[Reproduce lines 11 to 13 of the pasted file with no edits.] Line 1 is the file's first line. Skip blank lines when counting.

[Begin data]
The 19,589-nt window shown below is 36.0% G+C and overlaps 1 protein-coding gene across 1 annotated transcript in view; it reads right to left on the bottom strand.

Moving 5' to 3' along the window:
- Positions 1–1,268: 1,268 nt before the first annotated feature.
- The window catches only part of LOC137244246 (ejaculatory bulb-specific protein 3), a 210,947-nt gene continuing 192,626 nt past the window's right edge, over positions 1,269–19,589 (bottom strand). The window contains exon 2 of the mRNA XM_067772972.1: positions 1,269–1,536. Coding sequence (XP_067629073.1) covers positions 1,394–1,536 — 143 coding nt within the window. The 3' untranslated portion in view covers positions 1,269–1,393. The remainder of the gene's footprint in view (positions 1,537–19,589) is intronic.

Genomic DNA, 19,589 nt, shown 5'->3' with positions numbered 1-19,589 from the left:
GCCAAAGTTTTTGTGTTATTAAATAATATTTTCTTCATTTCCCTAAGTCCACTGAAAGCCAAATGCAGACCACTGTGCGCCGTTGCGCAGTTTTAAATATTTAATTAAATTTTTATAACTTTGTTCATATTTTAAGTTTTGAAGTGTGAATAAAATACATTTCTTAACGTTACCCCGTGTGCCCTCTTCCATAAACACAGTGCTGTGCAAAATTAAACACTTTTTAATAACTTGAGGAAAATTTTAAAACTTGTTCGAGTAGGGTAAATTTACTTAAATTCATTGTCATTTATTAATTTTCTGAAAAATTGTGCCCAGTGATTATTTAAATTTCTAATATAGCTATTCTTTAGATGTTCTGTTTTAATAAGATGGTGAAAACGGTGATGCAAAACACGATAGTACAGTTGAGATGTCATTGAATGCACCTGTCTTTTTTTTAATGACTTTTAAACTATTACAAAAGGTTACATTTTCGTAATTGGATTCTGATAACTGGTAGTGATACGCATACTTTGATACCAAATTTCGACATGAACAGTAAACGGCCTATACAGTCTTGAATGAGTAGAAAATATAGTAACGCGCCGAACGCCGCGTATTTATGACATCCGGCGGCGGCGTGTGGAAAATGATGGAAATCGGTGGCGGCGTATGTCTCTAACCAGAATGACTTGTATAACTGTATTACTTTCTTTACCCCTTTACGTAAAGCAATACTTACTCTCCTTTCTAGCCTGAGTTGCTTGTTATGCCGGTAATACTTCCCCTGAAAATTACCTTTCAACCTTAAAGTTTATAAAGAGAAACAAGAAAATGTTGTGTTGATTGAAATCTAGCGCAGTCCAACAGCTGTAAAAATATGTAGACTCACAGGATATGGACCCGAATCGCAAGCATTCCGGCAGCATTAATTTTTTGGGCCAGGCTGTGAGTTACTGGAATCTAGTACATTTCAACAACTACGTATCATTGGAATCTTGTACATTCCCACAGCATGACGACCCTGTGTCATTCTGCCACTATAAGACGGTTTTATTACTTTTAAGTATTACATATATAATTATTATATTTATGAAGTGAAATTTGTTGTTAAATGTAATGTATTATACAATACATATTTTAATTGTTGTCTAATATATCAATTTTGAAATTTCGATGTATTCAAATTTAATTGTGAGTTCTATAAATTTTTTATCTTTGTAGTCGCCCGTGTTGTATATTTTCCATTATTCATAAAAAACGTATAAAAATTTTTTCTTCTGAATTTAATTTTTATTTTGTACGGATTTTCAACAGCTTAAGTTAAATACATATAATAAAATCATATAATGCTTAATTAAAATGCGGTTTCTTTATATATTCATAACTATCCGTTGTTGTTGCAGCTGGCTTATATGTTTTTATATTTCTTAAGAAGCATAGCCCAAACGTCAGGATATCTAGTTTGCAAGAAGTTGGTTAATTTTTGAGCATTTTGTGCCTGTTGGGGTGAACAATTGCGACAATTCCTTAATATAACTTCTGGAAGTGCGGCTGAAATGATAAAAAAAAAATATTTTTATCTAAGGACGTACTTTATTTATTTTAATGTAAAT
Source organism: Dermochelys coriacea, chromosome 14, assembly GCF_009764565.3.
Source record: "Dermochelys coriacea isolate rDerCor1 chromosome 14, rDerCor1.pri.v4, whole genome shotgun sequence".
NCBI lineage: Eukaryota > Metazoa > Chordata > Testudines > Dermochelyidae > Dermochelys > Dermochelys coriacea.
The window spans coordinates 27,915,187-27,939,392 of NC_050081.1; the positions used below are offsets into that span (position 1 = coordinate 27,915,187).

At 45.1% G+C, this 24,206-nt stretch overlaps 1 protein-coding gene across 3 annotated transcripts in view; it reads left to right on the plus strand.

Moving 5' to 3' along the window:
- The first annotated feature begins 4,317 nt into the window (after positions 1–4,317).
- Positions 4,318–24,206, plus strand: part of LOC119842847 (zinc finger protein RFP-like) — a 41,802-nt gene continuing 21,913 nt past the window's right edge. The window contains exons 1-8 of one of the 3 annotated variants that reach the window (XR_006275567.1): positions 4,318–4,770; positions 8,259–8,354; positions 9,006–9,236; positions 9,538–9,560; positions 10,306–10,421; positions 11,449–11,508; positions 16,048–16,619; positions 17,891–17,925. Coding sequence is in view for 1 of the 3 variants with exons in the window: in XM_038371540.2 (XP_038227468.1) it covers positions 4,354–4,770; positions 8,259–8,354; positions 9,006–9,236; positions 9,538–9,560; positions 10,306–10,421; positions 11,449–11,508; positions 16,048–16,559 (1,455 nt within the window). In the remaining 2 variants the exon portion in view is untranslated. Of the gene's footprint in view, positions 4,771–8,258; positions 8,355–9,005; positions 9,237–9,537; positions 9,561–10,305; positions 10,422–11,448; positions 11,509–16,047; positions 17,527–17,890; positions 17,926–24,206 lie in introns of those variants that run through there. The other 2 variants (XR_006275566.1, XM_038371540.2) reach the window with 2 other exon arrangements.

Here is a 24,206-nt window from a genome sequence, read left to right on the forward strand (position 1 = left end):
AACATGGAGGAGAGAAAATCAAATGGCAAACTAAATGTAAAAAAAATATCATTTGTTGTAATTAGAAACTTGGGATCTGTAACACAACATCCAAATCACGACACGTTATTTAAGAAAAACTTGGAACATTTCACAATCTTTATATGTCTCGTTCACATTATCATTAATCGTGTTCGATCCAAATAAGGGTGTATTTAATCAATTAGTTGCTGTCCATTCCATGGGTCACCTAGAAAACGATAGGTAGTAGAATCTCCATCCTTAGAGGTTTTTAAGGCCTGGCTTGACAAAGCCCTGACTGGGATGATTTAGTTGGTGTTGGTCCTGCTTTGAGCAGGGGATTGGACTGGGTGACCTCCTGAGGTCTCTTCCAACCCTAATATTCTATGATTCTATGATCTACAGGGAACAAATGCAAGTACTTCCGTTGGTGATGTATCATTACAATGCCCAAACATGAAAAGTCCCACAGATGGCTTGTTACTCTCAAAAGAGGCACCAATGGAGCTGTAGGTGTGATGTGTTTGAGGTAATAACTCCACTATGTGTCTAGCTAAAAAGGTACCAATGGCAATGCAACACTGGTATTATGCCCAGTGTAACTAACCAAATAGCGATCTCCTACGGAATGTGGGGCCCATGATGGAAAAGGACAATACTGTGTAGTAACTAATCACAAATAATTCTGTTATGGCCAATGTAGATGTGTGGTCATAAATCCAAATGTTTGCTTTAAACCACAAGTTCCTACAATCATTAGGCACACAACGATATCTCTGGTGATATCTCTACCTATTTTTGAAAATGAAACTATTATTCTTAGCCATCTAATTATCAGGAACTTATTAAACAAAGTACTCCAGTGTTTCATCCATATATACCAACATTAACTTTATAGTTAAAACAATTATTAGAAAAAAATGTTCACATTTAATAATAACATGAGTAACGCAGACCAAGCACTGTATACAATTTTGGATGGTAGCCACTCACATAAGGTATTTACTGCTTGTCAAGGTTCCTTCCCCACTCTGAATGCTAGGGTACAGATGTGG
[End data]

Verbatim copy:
At 45.1% G+C, this 24,206-nt stretch overlaps 1 protein-coding gene across 3 annotated transcripts in view; it reads left to right on the plus strand.

Moving 5' to 3' along the window:
- The first annotated feature begins 4,317 nt into the window (after positions 1–4,317).